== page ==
While they often presented themselves as bodybuilders’ publications, their chuckle-prompting titles — Torso, Adonis, Honcho, Mandate — didn’t lie. Gay men’s magazines of decades past were bought by gay men who wanted to look at the erotic illustrations of well- built male bodies therein. Because any- one known to possess such material in the homophobic 1950s and 1960s could experience serious consequences, men hid the magazines under their mat- tresses. These illustrations have now inspired a traveling exhibition, Stroke: From Under the Mattress to the Museum Wall. Curated by notable erotic artist Robert W. Richards and orig- inating at the Leslie-Lohman Museum of Gay and Lesbian Art, the popular show contains 24 original illustrations that ap- peared in gay magazines from the 1950s to the 1990s. It also looks at how gay men, forced into the closet during those decades, used these pictures to explore their sexuality intimately. It additionally serves as a showcase for the artists in- volved. On view are works by two dozen top artists of the times, including Touko Laaksonen (Tom of Finland), Antonio Lopez (Antonio), and David Martin.More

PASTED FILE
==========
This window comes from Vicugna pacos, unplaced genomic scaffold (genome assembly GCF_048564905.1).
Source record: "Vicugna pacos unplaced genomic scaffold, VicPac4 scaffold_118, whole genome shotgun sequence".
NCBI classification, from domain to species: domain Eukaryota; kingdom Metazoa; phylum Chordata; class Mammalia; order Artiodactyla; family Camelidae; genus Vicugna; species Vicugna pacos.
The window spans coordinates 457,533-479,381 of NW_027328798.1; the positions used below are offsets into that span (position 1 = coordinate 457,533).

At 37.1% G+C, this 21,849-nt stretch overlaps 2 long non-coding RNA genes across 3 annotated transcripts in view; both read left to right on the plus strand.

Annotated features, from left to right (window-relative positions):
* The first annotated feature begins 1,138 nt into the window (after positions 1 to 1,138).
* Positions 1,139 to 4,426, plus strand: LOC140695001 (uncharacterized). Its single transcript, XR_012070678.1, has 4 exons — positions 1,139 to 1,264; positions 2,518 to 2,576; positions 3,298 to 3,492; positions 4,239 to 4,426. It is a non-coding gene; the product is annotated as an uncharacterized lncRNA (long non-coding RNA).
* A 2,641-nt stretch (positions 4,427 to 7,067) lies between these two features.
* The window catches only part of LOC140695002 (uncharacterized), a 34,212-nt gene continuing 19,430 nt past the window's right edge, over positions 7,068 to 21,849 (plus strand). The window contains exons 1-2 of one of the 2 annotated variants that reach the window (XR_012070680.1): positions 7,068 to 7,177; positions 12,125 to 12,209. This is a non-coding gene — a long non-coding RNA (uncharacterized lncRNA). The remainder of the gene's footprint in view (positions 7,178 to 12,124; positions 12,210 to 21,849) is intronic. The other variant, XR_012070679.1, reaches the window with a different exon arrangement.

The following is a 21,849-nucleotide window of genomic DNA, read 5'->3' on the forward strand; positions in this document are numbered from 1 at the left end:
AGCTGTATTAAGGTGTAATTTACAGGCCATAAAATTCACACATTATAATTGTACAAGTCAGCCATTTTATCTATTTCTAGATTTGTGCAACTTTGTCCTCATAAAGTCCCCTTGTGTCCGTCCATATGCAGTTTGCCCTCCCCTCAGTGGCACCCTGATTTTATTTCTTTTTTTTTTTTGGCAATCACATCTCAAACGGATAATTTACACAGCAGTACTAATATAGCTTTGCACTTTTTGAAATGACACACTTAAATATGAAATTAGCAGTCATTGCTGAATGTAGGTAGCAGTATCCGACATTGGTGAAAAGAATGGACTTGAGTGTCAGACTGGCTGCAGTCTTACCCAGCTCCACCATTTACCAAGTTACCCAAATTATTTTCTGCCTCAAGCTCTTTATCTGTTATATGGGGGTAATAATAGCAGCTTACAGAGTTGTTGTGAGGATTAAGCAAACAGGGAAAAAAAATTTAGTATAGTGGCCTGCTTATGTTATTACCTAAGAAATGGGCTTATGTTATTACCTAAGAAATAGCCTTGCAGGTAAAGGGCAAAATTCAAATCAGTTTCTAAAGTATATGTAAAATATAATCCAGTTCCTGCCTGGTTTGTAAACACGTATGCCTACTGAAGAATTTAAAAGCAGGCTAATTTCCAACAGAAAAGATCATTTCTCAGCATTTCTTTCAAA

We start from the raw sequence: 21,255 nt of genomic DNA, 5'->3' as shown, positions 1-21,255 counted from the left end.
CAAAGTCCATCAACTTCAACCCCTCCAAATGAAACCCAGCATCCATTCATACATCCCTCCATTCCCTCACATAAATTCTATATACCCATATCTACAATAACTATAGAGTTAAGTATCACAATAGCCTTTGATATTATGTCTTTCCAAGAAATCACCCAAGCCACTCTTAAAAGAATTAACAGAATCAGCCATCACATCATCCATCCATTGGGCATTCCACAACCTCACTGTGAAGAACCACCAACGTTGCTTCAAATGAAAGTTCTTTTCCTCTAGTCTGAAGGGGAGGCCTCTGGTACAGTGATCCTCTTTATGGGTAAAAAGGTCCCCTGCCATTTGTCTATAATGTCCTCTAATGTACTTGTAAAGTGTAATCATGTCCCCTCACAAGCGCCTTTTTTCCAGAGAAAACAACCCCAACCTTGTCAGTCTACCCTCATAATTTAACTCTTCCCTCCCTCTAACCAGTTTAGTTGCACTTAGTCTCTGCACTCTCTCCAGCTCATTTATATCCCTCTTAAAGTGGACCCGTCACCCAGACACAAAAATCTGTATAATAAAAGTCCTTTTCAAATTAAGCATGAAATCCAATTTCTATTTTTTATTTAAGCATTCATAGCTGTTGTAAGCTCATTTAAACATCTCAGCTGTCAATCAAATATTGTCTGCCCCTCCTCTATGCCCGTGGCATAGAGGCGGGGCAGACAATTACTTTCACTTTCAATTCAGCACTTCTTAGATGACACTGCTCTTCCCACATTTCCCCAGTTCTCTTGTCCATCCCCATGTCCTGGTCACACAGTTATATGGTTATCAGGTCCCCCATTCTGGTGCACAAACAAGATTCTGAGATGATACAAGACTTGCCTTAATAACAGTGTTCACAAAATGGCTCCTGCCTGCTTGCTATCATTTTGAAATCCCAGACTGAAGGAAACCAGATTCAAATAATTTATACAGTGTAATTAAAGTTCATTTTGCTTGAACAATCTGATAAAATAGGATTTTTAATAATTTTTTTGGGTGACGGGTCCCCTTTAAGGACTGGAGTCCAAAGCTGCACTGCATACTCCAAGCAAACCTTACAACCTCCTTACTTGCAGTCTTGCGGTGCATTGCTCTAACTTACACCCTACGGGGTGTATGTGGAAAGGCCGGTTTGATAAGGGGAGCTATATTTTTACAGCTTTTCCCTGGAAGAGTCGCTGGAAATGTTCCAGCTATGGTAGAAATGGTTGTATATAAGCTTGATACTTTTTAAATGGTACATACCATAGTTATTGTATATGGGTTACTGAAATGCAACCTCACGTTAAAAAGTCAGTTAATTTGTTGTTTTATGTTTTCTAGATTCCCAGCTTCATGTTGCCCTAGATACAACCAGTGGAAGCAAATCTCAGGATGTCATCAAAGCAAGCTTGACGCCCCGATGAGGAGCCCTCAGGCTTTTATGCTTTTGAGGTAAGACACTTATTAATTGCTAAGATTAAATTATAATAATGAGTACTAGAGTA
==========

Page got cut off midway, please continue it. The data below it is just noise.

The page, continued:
"The W. Kamau Bell Curve" is the local comedian's new show, which is "designed to end racism in about an hour." Smart, stylish, and very much in the mold of politically outspoken comedians like Dave Chappelle and Margaret Cho, Bell's pissed off about recent celebrity racism. Explaining the show, he notes that something retro is invading pop culture, and it's not '80s night at the disco: It's blatant 1950s style namecalling. We don't really have to recite the embarrassing litany of race-hate by famous white people, do we? Bell says the show is inspired by them and "the next dumbass, uninformed celebrity who says something incredibly and unapologetically racist." We hate to prove him right, but it's Dog the Bounty Hunter, whose recent n-word laced phone conversation makes it clear he's about as egalitarian as Bull Connor. But Bell, who you may know from his apperances on Live 105 as half of the "Siskel & Negro" movie-reviewing combo, manages to make jokes out of the whole situation, while remaining completely furious. To facilitate ending racism, bring a friend of a different race to the show, and your friend gets in free. Funk/soul band Conjure opens.
Thu., Nov. 15, 8 p.m.; Thu., Dec. 13, 8 p.m.; Thu., Jan. 24, 8 p.m., 2007